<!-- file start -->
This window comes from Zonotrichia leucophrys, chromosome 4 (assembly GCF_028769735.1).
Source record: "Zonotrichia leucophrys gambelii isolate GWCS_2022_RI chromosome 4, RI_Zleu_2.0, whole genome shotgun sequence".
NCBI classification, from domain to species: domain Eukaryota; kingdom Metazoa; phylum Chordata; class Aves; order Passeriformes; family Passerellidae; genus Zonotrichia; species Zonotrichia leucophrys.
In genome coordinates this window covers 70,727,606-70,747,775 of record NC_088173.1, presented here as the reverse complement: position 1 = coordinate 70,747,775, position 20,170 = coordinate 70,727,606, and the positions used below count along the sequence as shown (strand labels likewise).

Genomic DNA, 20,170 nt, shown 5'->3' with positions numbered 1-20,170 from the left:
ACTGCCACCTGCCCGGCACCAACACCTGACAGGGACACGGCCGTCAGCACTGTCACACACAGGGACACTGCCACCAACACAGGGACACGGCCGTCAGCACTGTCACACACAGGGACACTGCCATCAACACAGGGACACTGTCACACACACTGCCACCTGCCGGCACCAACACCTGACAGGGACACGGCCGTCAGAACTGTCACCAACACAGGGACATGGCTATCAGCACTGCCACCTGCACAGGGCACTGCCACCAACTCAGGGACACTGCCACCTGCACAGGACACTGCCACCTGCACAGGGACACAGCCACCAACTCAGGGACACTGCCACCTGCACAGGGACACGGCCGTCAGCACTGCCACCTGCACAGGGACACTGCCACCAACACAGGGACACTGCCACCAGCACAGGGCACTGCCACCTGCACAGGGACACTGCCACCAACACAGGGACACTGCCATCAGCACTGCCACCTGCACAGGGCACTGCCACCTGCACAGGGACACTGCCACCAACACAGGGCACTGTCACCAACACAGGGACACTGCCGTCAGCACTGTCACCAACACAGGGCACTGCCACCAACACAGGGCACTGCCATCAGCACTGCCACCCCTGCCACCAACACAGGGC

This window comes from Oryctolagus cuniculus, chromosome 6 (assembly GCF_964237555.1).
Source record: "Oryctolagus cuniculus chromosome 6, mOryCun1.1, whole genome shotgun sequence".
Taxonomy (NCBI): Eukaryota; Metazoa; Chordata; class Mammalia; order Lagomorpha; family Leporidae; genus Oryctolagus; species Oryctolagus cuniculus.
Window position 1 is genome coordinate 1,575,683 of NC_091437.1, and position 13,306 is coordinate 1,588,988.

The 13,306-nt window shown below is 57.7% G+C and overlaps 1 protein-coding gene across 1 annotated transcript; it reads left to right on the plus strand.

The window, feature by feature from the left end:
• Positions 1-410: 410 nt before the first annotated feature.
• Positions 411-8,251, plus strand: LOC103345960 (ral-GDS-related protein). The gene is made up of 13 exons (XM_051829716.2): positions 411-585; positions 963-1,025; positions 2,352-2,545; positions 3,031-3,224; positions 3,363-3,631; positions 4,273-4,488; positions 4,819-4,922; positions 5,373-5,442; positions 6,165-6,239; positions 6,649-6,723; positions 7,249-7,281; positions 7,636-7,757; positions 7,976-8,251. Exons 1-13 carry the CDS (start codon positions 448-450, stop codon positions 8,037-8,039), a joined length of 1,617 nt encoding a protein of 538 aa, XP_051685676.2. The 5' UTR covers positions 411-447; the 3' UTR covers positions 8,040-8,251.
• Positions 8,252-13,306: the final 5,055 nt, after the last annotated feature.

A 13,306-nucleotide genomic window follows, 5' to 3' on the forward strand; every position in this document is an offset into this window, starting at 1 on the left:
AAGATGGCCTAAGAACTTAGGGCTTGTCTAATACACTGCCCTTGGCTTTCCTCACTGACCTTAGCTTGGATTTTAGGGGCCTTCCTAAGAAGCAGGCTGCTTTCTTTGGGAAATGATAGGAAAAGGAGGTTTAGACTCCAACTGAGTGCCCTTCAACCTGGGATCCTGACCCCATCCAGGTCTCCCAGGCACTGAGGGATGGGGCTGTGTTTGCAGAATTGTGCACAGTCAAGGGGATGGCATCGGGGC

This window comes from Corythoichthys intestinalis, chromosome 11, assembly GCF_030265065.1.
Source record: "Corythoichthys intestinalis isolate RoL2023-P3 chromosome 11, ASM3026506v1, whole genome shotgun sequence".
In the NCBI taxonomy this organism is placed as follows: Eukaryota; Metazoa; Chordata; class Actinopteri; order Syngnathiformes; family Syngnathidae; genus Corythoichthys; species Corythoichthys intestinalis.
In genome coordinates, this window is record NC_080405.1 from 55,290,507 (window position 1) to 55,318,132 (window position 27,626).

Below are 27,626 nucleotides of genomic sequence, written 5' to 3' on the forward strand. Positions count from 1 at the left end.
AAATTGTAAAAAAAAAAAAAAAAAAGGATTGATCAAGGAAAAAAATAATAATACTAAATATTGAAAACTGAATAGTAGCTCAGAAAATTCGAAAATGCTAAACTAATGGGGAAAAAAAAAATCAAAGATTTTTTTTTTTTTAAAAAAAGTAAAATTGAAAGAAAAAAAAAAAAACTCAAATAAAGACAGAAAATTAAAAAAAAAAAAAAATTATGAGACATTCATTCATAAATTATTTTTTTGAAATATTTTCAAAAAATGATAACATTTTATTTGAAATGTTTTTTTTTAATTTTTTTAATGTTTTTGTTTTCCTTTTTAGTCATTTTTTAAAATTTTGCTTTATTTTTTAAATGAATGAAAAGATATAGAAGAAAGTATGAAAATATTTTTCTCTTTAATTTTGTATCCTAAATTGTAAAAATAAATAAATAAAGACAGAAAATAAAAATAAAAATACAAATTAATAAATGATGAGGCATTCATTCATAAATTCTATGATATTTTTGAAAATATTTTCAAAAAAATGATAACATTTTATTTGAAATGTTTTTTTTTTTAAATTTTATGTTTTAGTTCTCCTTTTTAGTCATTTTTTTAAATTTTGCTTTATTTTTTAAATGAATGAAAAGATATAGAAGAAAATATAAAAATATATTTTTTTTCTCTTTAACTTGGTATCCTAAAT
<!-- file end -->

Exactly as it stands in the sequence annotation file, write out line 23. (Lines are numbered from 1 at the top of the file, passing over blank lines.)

AAATTGTAAAAAAAAAAAAAAAAAAGGATTGATCAAGGAAAAAAATAATAATACTAAATATTGAAAACTGAATAGTAGCTCAGAAAATTCGAAAATGCTAAACTAATGGGGAAAAAAAAAATCAAAGATTTTTTTTTTTTTAAAAAAAGTAAAATTGAAAGAAAAAAAAAAAAACTCAAATAAAGACAGAAAATTAAAAAAAAAAAAAAATTATGAGACATTCATTCATAAATTATTTTTTTGAAATATTTTCAAAAAATGATAACATTTTATTTGAAATGTTTTTTTTTAATTTTTTTAATGTTTTTGTTTTCCTTTTTAGTCATTTTTTAAAATTTTGCTTTATTTTTTAAATGAATGAAAAGATATAGAAGAAAGTATGAAAATATTTTTCTCTTTAATTTTGTATCCTAAATTGTAAAAATAAATAAATAAAGACAGAAAATAAAAATAAAAATACAAATTAATAAATGATGAGGCATTCATTCATAAATTCTATGATATTTTTGAAAATATTTTCAAAAAAATGATAACATTTTATTTGAAATGTTTTTTTTTTTAAATTTTATGTTTTAGTTCTCCTTTTTAGTCATTTTTTTAAATTTTGCTTTATTTTTTAAATGAATGAAAAGATATAGAAGAAAATATAAAAATATATTTTTTTTCTCTTTAACTTGGTATCCTAAAT